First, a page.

IB & Professional Status

Discussion in 'Retail Brokers' started by Sell 'em, Jul 30, 2009.

  1. I may take a job that would change my status from individual to professional. Beyond a change in some data access fees, how will my IB service change? I have this vague impression from somewhere that IB will send my employer a monthly summary of my trading activity.
    Is that so?

    I ask because, while I have absolutely no problem obeying relevant regulations, firm-specific rules can often be egregious. For example, requiring prior approval for all trades - which can take hours. Also, there may be outright bans on derivatives and some arbitrary restrictions on 'short-term trading.' And I strongly prefer that my investment/trading activity is not a subject of banter at the water-cooler that feeds into workplace politics.

    Would like to hear from IB customers who also have 'professional status.'

    Also happy to hear from IB.
  2. cstfx


    Compliance at your new job has to get copies of your trading statements, whether they look at them or not. Since IB doesn't actually send out any statements, I think the responsibility falls on you to provide the statements.
  3. l2tradr


    I have a pro account. The answer depends on your firm. I happen to trade with the firm I work for so no duplicate statements are sent, but if I had an outside account, then they would be mailed out monthly. Some firms will NOT allow employees that are pros to hold outside accounts. Regardless, IB would need a compliance letter from your compliance dept. to change your account to pro status.

    As a pro, you may or may not need to have your trades pre-approved by compliance; this is dependant on how close you are to the desk in regards to information on specific securities etc. Depending on what you trade, you may NOT have to get certain trades approved. For example, I have to have ALL my stock trades approved. The only thing I don't need approval for is ETFs and options on ETFs.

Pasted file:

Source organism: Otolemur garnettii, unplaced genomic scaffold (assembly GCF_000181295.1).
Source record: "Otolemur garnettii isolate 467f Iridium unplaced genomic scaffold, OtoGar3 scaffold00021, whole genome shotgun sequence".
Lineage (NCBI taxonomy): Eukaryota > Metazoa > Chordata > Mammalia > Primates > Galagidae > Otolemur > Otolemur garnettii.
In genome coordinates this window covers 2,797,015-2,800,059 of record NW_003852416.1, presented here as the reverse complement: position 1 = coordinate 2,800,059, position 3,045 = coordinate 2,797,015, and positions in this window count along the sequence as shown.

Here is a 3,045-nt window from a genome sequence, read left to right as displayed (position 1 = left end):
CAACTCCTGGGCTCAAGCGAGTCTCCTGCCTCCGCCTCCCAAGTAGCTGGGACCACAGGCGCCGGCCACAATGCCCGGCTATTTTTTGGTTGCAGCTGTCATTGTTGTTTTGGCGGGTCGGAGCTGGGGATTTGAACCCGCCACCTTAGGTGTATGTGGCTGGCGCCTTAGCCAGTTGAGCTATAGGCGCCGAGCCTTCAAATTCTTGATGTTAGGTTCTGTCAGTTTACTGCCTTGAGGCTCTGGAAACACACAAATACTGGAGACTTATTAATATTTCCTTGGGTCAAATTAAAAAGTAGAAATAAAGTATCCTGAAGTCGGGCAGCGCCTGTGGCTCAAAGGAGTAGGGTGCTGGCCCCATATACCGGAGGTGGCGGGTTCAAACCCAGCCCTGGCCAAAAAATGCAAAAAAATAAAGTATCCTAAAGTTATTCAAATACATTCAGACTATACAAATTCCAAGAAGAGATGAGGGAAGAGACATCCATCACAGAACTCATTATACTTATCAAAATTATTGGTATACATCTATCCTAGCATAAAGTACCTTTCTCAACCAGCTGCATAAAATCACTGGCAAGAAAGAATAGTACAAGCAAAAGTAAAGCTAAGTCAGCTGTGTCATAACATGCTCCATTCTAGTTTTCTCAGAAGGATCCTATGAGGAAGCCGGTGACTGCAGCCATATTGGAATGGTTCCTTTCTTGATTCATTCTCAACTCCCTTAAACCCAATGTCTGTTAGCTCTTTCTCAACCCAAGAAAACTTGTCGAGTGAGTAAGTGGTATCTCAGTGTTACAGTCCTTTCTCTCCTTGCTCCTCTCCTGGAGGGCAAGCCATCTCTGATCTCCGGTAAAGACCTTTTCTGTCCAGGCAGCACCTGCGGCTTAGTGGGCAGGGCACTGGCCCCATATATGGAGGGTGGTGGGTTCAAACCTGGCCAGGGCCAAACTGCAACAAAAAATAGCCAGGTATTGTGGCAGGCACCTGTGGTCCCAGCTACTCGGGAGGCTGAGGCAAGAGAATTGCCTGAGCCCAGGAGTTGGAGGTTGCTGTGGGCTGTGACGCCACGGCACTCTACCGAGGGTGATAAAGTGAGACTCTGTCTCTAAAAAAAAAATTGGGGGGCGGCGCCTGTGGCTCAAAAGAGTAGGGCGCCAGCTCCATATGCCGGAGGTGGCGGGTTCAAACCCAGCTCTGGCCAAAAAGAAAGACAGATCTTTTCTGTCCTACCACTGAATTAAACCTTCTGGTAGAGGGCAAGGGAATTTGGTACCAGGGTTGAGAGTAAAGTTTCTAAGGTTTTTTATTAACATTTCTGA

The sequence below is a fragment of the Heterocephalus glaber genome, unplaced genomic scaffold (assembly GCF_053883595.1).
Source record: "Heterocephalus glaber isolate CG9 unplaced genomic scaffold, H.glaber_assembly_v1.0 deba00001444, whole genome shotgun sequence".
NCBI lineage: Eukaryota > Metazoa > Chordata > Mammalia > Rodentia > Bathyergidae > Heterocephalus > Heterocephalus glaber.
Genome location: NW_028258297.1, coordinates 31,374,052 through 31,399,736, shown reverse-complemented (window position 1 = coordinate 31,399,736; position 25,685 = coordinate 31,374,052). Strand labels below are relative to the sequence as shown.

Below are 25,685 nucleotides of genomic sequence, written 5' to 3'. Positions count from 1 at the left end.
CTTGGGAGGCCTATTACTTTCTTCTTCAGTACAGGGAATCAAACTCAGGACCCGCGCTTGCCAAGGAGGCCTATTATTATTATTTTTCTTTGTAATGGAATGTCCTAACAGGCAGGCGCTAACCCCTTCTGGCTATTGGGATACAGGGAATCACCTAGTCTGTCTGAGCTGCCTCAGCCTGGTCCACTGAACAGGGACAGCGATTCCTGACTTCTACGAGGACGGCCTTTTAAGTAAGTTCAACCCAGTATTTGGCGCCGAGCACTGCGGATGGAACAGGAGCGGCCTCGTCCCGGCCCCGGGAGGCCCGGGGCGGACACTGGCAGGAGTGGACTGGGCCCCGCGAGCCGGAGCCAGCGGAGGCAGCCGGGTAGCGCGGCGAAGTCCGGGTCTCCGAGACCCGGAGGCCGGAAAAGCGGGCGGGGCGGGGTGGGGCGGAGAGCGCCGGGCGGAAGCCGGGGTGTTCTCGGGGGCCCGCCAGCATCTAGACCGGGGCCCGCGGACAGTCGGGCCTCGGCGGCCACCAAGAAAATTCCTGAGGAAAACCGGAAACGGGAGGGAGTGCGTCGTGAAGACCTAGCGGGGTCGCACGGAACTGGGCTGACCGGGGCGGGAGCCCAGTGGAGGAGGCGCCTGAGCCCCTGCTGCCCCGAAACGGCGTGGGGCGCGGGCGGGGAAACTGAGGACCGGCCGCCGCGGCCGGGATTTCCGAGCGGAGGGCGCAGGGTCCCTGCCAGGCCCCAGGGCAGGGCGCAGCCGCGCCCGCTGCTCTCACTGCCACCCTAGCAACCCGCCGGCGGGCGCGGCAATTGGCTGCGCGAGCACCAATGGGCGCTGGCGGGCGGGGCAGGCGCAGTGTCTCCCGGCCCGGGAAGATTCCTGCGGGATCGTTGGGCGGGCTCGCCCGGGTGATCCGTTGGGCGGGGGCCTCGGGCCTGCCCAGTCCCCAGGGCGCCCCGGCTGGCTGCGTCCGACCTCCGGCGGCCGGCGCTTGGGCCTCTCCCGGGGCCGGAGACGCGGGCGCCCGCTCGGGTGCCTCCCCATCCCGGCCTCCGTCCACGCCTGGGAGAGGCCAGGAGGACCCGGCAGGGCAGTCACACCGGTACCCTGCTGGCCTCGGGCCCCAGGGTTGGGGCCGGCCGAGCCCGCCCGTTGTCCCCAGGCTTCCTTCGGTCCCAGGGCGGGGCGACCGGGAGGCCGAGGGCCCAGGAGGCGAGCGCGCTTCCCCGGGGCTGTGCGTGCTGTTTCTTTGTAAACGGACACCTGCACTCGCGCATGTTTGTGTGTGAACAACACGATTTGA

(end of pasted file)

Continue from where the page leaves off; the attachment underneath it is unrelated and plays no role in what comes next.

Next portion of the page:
Also, some firms have minimum holding periods if you purchase certain securities that the firm covers, typically in the 30 day range, and sometimes you can't trade certain securities at all during certain periods (again, your compliance dept. would let you know).

    Anyways, hope that helps, all questions should be directed to your compliance dept for full details. If I can give you one piece of advice, DO NOT LIE about having outside accounts (and keeping them in a non-pro status). You will get fired.
  4. Thanks ... I'm looking at some roles in sell-side fundamental research so there are obvious restrictions on individual equities.

    But, if we get a 'double-dip' or an earthquake topples downtown Tokyo, for example, I would want to actively manage a position in broad index futures and options-on-futures. I would like to go to compliance and say 'I will manage a long position in the Nikkei200 over the next 3 months.' Generally speaking, the sell-side compliance agreements tend to be a bit extreme and might be a hinderance. It could weigh on where I ultimately decide to go. For instance, I'd expect buy-side is much less restricted. Maybe I should talk to a firm's compliance before I accept an offer.

  5. You are out of line, and I've asked that your posts be removed from this thread.